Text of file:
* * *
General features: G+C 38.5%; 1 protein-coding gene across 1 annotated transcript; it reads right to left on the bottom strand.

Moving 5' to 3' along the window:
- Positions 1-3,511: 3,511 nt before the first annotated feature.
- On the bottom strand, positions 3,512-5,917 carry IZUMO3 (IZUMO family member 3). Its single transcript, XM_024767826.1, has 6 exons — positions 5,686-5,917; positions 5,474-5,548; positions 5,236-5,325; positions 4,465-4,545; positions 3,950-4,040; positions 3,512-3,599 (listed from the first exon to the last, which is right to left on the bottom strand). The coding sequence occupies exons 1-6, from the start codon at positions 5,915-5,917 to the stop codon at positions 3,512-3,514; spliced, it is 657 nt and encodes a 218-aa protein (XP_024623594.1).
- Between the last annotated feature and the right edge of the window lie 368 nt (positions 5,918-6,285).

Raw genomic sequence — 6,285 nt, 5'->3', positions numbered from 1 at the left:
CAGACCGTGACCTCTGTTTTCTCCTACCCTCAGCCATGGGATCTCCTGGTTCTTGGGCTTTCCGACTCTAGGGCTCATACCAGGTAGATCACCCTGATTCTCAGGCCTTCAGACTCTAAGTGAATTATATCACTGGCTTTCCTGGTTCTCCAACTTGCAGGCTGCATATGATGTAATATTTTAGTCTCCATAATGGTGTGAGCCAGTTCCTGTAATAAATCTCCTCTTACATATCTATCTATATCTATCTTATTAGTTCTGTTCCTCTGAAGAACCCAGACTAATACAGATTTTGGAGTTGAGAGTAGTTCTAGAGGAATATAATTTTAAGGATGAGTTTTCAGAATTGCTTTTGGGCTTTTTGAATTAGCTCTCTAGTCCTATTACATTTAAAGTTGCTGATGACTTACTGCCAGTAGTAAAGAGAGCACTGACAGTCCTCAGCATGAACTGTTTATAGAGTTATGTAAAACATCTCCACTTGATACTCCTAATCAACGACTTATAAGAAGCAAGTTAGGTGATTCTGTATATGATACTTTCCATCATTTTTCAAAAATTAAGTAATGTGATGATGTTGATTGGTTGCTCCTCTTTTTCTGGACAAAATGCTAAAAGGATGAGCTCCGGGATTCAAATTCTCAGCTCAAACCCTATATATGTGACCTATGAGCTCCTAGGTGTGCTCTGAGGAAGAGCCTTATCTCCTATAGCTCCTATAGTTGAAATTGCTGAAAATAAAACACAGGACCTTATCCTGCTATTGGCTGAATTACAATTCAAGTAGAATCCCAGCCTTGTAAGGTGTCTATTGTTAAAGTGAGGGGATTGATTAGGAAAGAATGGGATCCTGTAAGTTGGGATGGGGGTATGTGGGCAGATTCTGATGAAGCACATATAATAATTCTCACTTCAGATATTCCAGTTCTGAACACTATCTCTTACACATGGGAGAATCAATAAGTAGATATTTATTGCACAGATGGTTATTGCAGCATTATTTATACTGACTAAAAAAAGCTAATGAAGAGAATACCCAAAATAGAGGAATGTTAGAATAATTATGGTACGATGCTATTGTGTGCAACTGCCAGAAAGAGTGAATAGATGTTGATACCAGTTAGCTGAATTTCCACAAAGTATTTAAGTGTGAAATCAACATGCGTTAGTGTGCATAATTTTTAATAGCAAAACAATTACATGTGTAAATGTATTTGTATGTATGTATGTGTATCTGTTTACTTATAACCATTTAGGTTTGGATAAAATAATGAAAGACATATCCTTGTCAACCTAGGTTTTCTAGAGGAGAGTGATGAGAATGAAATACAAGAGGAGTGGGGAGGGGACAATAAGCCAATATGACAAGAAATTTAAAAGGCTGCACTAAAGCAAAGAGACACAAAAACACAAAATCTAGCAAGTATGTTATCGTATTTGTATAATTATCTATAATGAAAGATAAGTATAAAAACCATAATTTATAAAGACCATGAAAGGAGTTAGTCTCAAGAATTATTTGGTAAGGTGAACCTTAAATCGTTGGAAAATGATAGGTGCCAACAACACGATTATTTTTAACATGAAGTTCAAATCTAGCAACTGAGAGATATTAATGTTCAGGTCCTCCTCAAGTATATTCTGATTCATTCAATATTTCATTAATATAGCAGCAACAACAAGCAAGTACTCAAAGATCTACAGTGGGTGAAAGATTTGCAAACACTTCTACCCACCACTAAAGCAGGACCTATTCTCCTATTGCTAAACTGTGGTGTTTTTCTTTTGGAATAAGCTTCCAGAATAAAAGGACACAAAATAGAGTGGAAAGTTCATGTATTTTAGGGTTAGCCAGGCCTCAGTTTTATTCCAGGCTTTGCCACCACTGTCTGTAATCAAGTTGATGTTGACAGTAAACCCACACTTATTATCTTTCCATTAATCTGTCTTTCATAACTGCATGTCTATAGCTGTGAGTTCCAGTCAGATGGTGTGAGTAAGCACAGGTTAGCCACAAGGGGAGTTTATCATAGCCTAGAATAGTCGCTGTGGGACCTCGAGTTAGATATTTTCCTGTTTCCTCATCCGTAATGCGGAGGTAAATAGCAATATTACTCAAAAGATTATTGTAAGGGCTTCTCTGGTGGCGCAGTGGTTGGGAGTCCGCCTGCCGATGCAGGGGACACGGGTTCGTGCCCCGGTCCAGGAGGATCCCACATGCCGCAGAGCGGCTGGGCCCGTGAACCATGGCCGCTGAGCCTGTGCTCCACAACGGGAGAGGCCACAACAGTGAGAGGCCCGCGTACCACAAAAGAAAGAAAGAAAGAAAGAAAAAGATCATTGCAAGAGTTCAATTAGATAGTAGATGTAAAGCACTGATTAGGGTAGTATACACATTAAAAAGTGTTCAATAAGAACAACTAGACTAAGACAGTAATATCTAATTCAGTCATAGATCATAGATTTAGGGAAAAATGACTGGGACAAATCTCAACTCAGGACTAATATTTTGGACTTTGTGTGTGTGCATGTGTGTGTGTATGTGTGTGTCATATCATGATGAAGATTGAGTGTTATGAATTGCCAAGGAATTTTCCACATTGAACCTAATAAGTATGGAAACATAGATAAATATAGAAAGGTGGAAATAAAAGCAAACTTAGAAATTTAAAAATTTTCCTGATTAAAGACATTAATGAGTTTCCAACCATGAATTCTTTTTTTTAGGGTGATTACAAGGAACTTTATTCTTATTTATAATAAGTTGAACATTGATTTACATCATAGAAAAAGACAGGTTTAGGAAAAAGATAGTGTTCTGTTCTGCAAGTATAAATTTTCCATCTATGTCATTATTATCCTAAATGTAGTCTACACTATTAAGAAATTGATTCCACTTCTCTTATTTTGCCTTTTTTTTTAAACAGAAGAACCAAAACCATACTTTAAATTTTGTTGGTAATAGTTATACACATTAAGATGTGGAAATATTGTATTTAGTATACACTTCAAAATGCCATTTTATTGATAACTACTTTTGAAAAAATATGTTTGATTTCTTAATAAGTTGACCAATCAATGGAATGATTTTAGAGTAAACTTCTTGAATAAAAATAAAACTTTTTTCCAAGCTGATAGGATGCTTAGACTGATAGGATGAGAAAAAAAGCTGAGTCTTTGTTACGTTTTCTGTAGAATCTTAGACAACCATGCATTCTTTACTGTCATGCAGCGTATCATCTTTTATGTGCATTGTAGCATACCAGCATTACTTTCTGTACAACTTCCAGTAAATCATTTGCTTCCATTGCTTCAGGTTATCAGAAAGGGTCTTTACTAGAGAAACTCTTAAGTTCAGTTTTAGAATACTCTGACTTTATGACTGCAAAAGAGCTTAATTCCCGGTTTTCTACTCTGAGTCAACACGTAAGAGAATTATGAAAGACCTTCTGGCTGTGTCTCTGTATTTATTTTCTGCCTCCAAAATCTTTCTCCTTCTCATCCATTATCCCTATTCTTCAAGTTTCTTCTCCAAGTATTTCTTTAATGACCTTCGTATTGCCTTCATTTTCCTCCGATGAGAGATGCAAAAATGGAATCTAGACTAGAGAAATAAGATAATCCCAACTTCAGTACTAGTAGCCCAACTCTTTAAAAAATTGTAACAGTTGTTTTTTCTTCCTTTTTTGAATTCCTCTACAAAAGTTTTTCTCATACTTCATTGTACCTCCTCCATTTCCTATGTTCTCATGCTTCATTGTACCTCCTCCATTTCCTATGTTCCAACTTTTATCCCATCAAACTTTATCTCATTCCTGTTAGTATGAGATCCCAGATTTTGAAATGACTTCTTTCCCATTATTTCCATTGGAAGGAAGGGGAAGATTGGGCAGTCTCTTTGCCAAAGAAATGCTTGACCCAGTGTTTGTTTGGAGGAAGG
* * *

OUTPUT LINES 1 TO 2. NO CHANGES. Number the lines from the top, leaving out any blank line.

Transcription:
General features: G+C 38.5%; 1 protein-coding gene across 1 annotated transcript; it reads right to left on the bottom strand.

Moving 5' to 3' along the window: